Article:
The flag was designed by Joseph Carmón, a French architect, who took inspiration from the Haitian revolution flag except he took the colors of the French flag and placed them at an angle to represent the changing of the French culture. He then placed the fleur-de-lis in the center to represent the French heritage and honor that the first revolutionaries fought for. In 1850, when the revolution kicked off, he sided with the revolutionaries and was one of the men who would become one of the founders of the Republic of Kendell. He befriended a housewife named Celina Lavigne who made the first flag out of wool and cotton which was flown on October 18th, 1850 during the Battle for Fort Marill-Hyme. Celina Lavigne along with her daughters and other housewives would continue throughout and after the war to make the flags of the Republic of Kendell.
On October 6th, 1852, after the surrender of the French, the revolutionaries came together to found a new nation. They decided that though the now named Strong Heart Flag was well known and associated with the nationalism of Kendell's independence it only symbolized the revolution against the French but did not symbolize Kendell as a whole. The founders decided to create a new flag that both symbolized the old history and the new. The Pales style structure of the Governance Flag is a nod back to the French flag with blue symbolizing peace, stability, and tranquility, the white symbolizes the glory and victory of the war of independence, and the orange symbolizes both creativity and strength. The main and most important symbol of Kendell is the Sandpiper in the center. The Sandpiper represents perseverance and balance. It was thought of by James Mikil, a former enslaved and revolutionary writer, who saw Sandpipers on the beach following the tide and believed that they truly represented the nation of Kendell. The flag was designed by François Abadie, a school teacher, and the first flag was made out of cotton by Celina Lavigne. The flag was first flown on January 1st, 1853 at the old Congress building.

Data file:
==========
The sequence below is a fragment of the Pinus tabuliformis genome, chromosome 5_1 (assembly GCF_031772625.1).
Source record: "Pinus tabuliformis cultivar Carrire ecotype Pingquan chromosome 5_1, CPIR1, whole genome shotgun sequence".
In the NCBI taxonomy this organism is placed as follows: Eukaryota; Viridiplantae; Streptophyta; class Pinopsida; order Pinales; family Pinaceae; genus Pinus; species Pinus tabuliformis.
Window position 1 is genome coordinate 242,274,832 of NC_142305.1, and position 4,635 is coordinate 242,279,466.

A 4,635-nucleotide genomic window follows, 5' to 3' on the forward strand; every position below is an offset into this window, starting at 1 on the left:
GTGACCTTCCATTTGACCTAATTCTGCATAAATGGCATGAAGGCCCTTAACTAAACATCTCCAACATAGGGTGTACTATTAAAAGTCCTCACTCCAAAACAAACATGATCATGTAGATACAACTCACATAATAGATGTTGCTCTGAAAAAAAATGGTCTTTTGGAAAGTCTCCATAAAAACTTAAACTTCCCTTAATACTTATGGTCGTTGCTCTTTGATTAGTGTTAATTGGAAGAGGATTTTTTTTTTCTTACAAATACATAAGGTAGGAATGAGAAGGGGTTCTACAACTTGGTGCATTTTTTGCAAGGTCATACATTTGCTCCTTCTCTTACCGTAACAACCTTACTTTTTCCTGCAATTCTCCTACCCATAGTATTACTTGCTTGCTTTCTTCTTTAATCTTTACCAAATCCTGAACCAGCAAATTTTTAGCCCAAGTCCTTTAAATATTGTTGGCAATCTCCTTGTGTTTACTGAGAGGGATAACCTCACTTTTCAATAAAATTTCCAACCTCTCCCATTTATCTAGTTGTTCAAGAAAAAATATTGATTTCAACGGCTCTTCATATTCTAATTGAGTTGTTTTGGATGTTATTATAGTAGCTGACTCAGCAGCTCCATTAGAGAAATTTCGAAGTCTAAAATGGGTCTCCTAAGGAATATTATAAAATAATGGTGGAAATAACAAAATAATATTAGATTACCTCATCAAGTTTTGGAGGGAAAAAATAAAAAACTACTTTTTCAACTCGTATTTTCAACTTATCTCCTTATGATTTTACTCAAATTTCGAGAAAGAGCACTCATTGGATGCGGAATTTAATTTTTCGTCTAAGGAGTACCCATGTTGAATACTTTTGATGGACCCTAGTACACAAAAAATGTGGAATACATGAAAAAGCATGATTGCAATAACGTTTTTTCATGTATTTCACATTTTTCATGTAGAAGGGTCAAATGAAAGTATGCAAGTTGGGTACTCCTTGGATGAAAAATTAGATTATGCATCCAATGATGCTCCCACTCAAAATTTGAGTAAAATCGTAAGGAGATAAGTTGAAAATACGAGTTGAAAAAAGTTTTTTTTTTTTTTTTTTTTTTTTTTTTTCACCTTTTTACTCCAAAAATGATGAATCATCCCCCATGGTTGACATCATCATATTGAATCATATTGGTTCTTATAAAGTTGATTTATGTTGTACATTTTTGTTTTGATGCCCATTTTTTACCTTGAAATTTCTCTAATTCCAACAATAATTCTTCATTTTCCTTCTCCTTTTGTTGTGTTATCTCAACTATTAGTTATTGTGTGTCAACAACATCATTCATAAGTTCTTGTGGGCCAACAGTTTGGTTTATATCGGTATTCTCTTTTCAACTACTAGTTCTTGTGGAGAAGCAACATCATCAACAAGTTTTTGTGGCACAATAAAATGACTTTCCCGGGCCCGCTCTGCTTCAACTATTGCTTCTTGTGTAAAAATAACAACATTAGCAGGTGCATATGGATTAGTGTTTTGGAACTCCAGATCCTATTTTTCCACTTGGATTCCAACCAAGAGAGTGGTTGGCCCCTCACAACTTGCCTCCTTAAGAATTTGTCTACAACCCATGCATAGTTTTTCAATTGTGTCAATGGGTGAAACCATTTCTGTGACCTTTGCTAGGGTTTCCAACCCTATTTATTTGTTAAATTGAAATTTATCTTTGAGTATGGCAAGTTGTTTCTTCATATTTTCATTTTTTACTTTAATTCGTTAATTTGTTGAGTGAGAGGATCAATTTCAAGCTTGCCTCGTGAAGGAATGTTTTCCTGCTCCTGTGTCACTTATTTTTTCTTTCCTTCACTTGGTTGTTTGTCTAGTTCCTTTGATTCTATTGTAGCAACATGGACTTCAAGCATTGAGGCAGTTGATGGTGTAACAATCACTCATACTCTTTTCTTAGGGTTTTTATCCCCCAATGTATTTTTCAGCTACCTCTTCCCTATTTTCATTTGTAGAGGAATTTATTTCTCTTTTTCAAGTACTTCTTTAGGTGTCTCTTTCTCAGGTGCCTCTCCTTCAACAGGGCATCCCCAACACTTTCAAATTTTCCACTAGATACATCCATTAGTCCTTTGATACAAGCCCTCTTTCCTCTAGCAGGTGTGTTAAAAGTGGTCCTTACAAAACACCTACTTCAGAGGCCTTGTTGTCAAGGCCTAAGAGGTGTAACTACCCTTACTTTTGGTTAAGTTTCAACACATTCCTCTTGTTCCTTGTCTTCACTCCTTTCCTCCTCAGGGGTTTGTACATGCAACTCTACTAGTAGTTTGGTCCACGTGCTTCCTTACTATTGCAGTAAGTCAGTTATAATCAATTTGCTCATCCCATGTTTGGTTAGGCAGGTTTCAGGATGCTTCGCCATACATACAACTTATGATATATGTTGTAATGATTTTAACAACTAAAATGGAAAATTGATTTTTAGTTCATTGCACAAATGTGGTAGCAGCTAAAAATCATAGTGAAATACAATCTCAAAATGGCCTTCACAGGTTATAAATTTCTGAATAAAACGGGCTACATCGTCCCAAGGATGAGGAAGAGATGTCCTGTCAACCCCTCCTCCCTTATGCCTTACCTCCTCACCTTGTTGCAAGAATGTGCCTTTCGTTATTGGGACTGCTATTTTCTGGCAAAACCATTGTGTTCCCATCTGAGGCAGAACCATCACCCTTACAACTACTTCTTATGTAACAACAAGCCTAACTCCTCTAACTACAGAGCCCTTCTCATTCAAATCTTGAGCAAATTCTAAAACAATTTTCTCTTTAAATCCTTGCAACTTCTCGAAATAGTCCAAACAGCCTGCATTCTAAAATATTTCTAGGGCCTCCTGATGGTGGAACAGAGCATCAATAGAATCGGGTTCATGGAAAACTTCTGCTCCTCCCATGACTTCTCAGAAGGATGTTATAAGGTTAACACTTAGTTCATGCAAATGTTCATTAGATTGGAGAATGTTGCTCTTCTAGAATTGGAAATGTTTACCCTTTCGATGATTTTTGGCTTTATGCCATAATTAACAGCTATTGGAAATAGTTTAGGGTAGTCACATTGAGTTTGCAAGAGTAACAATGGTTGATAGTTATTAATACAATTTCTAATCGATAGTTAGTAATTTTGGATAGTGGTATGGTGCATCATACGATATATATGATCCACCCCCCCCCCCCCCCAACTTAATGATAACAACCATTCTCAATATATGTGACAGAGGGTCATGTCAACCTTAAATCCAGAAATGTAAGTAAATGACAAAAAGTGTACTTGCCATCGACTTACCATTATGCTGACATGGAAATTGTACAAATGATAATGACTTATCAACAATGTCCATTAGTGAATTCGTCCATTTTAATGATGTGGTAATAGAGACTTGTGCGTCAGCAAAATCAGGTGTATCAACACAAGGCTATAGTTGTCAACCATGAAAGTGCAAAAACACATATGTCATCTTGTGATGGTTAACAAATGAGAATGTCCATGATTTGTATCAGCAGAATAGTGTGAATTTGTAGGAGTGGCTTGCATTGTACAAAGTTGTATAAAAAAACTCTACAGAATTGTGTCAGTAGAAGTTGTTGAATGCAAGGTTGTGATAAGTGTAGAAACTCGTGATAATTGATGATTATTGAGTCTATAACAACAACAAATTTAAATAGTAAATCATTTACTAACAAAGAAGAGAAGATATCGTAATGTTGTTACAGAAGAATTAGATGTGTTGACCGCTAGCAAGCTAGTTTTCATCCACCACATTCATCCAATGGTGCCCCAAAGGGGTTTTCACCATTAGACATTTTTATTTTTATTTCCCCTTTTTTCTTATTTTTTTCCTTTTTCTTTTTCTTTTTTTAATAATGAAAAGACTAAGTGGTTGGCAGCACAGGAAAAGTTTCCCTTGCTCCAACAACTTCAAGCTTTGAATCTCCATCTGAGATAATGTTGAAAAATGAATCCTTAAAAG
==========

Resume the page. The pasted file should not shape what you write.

After the founding of the nation, the nation began to grow and industrialize. A new sense of nationalism began to emerge and the population felt that the Governance Flag didn't symbolize the modern Kendell. So a new flag was asked to be designed through a news article competition. The flag-designed winner was Michael Leoka, an art student, and was voted in by Congress on July 17th, 1900. The color orange represents the look of the Kendell sunset and the ideas of creativity and strength, while the color green represents the physical nature of Kendell and the growth of the nation. The Sandpiper is a nod back to the Governance Flag and soon became the national animal of Kendell in 1902.
The Harmonious Flag is the longest-serving flag of Kendell and was voted in by Congress on February 22nd, 1934. The flag design was chosen by Congress as the population was tired of being associated and being reminded of the Reform Period and its failure in the Great Depression. The flag palette used the Reform Flag palette but changed the orange color to blue to represent health, peace, and stability.
The Five Island Flag is the current flag of Kendell. After the conquest of Pomai into the Republic of Kendell, the population began asking whether Kendell should have a new flag that represented the unification of the 5 island region. The flag was designed by Kelly Espinoza, a Freshman in Highschool, and was voted in by Congress on December 6th, 2019. The flag resembles the Harmonious Flag in meaning with green representing both the physical nature of Kendell and the idea of the growth of the nation through its youth and blue representing both the Pacific Ocean surrounding Kendell and stability and strength. The color white represents glory and hope in battle, which surrounds the black center, which represents power. Lastly, the Sandpiper is a nod back to all the previous flags with the original Sandpiper logo in the middle which represents both the past and present but also perseverance and balance.